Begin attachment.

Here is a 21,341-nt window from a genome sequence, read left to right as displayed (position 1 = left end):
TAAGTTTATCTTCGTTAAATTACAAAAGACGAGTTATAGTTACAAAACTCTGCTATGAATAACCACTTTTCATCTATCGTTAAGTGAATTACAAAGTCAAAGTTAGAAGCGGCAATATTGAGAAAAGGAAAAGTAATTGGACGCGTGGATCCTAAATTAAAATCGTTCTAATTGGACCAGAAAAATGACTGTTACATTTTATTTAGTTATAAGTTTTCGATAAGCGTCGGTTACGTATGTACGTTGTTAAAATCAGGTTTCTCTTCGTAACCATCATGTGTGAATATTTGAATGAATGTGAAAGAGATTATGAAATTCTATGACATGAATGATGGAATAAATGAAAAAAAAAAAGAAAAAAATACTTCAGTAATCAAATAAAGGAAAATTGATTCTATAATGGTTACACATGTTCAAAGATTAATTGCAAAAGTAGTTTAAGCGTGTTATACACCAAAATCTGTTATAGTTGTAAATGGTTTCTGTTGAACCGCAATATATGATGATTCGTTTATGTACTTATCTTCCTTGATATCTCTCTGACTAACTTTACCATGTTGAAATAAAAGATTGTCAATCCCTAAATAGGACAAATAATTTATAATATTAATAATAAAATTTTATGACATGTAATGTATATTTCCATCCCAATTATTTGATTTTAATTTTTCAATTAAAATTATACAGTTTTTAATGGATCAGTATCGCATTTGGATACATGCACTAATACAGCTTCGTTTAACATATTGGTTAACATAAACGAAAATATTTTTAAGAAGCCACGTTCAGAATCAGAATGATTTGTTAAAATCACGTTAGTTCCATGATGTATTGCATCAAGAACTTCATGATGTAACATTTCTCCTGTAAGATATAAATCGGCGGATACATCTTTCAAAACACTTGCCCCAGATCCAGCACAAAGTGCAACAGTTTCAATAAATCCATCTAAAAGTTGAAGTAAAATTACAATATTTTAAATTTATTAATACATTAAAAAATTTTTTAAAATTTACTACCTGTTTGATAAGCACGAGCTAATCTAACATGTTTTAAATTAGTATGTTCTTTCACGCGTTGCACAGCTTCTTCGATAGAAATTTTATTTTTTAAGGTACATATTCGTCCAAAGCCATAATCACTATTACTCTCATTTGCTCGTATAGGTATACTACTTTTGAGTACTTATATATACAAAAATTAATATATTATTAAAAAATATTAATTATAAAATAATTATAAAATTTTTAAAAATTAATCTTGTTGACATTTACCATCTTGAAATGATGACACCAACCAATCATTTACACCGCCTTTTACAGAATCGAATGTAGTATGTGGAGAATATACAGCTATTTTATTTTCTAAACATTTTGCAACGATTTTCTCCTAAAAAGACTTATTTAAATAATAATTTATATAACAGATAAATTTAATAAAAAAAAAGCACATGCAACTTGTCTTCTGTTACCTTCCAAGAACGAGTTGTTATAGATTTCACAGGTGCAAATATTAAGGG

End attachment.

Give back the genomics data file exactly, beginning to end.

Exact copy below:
Here is a 21,341-nt window from a genome sequence, read left to right as displayed (position 1 = left end):
TAAGTTTATCTTCGTTAAATTACAAAAGACGAGTTATAGTTACAAAACTCTGCTATGAATAACCACTTTTCATCTATCGTTAAGTGAATTACAAAGTCAAAGTTAGAAGCGGCAATATTGAGAAAAGGAAAAGTAATTGGACGCGTGGATCCTAAATTAAAATCGTTCTAATTGGACCAGAAAAATGACTGTTACATTTTATTTAGTTATAAGTTTTCGATAAGCGTCGGTTACGTATGTACGTTGTTAAAATCAGGTTTCTCTTCGTAACCATCATGTGTGAATATTTGAATGAATGTGAAAGAGATTATGAAATTCTATGACATGAATGATGGAATAAATGAAAAAAAAAAAGAAAAAAATACTTCAGTAATCAAATAAAGGAAAATTGATTCTATAATGGTTACACATGTTCAAAGATTAATTGCAAAAGTAGTTTAAGCGTGTTATACACCAAAATCTGTTATAGTTGTAAATGGTTTCTGTTGAACCGCAATATATGATGATTCGTTTATGTACTTATCTTCCTTGATATCTCTCTGACTAACTTTACCATGTTGAAATAAAAGATTGTCAATCCCTAAATAGGACAAATAATTTATAATATTAATAATAAAATTTTATGACATGTAATGTATATTTCCATCCCAATTATTTGATTTTAATTTTTCAATTAAAATTATACAGTTTTTAATGGATCAGTATCGCATTTGGATACATGCACTAATACAGCTTCGTTTAACATATTGGTTAACATAAACGAAAATATTTTTAAGAAGCCACGTTCAGAATCAGAATGATTTGTTAAAATCACGTTAGTTCCATGATGTATTGCATCAAGAACTTCATGATGTAACATTTCTCCTGTAAGATATAAATCGGCGGATACATCTTTCAAAACACTTGCCCCAGATCCAGCACAAAGTGCAACAGTTTCAATAAATCCATCTAAAAGTTGAAGTAAAATTACAATATTTTAAATTTATTAATACATTAAAAAATTTTTTAAAATTTACTACCTGTTTGATAAGCACGAGCTAATCTAACATGTTTTAAATTAGTATGTTCTTTCACGCGTTGCACAGCTTCTTCGATAGAAATTTTATTTTTTAAGGTACATATTCGTCCAAAGCCATAATCACTATTACTCTCATTTGCTCGTATAGGTATACTACTTTTGAGTACTTATATATACAAAAATTAATATATTATTAAAAAATATTAATTATAAAATAATTATAAAATTTTTAAAAATTAATCTTGTTGACATTTACCATCTTGAAATGATGACACCAACCAATCATTTACACCGCCTTTTACAGAATCGAATGTAGTATGTGGAGAATATACAGCTATTTTATTTTCTAAACATTTTGCAACGATTTTCTCCTAAAAAGACTTATTTAAATAATAATTTATATAACAGATAAATTTAATAAAAAAAAAGCACATGCAACTTGTCTTCTGTTACCTTCCAAGAACGAGTTGTTATAGATTTCACAGGTGCAAATATTAAGGG